Check out Diane Ravitch’s succinct advice to Arne Duncan, the soon-to-be Secretary of Education, in yesterday’s Washington Post, recommending that he scrap NCLB. Here is an excerpt:
“The law's remedies don't work. The law's sanctions don't work. The goal of 100 percent proficiency by 2014 is ludicrous; no nation or state has ever reached it. Achievement gains have been meager. Test scores improved more on federal tests in the five years preceding NCLB than in the years since it was implemented. What
On the other hand, Margaret Spellings, current Secretary of Education and a big supporter of NCLB, writes
“Congratulations. I don't want to hurt you, but I think you're a great choice. You're the right guy at the right time. I look forward to working with you and know you to be compatible, tough-minded and someone who does what's right on behalf of kids. You'll need those characteristics as secretary.”
Check out either of the above pages for links to advice from The Critic, The Early Education Advocate, The University Chancellor, The Student, The Teacher, The Astronomer, The Bioethicist, The School Superintendent, The Author, and The Thinker (as the Post describes them.)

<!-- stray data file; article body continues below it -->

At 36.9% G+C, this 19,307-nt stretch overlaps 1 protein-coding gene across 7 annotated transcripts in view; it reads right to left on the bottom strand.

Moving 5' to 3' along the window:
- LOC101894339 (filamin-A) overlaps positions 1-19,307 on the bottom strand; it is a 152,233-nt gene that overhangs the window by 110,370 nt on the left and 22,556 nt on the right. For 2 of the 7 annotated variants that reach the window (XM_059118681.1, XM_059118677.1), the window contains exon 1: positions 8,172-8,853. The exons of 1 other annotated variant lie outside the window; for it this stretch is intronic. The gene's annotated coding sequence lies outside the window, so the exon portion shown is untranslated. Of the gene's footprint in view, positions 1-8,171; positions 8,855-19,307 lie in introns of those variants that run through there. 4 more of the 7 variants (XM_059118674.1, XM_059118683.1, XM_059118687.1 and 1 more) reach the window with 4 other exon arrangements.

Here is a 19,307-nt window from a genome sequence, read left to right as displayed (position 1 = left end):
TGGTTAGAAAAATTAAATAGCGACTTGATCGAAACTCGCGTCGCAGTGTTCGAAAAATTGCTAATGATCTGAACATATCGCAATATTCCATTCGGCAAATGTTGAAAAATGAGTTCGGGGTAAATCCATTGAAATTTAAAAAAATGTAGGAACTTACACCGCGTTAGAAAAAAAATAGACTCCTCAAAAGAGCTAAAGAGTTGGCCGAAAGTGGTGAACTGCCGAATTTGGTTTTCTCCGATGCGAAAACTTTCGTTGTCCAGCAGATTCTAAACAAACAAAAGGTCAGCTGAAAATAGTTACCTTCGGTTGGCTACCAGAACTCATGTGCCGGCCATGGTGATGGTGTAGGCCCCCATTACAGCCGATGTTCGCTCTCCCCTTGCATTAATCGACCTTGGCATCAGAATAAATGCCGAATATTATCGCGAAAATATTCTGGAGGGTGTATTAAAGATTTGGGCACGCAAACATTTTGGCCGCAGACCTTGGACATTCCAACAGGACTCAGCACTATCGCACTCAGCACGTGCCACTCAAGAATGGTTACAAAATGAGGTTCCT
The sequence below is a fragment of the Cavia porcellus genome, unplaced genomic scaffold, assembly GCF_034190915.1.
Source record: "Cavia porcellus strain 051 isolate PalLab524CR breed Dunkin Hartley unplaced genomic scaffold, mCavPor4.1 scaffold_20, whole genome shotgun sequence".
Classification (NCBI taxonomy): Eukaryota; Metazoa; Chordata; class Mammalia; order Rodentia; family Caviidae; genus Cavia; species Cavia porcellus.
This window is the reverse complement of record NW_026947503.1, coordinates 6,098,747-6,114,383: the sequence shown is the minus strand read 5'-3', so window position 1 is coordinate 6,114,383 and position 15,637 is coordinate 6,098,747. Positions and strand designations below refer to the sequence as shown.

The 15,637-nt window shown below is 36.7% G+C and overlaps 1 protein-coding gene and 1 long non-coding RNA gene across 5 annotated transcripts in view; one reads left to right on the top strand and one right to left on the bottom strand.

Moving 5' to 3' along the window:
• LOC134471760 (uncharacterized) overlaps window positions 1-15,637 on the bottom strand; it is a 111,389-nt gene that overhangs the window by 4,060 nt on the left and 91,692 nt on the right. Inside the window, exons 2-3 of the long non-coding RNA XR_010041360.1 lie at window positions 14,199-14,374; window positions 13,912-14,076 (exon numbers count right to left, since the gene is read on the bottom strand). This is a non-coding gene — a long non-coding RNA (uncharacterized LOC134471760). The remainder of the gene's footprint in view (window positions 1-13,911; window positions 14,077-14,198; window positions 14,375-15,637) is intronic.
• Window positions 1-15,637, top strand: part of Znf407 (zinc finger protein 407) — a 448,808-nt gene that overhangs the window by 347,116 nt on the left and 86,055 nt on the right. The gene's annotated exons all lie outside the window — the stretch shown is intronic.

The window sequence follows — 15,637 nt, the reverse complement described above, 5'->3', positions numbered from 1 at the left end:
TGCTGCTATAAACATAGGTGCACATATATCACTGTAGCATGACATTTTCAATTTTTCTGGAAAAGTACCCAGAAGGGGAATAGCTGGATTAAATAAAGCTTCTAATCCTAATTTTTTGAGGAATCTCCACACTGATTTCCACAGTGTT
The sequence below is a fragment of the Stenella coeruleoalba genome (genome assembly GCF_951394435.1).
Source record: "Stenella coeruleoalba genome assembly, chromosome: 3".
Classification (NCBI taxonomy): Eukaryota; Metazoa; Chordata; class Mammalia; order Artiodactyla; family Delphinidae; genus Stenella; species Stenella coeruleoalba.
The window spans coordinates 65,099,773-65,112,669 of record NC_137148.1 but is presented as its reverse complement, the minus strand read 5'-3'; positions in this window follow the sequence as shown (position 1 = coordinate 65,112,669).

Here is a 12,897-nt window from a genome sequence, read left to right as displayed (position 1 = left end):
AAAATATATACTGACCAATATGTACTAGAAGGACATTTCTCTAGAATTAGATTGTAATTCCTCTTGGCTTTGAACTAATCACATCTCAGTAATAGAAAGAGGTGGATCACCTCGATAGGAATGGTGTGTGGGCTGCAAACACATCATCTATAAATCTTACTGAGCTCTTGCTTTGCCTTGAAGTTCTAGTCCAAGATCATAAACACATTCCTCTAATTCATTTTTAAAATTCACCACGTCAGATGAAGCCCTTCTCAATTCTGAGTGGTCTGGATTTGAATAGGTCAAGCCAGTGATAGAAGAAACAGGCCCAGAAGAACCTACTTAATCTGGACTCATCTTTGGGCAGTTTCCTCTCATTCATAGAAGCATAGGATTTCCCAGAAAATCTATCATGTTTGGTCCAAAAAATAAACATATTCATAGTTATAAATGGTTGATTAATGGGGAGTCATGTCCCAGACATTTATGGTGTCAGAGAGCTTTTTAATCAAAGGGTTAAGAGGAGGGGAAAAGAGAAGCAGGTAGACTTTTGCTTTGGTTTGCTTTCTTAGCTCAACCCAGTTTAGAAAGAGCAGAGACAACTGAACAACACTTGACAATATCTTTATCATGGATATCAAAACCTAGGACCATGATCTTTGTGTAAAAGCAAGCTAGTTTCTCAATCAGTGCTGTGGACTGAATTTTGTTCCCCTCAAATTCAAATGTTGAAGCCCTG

Unfortunately, no one mentions the importance of class size. But then they also didn’t bother to ask any parent.
Even though on the very same day, Jay Mathews of the Post had a column, saying that sometimes, parents actually have good ideas when it comes to our children’s schools.
Clearly we are swimming against the tide.
If you'd like to know what some real-life parents from NYC and Chicago would recommend, check out the Common-sense reforms for our schools, from Class Size Matters and Parents United for Responsible Education.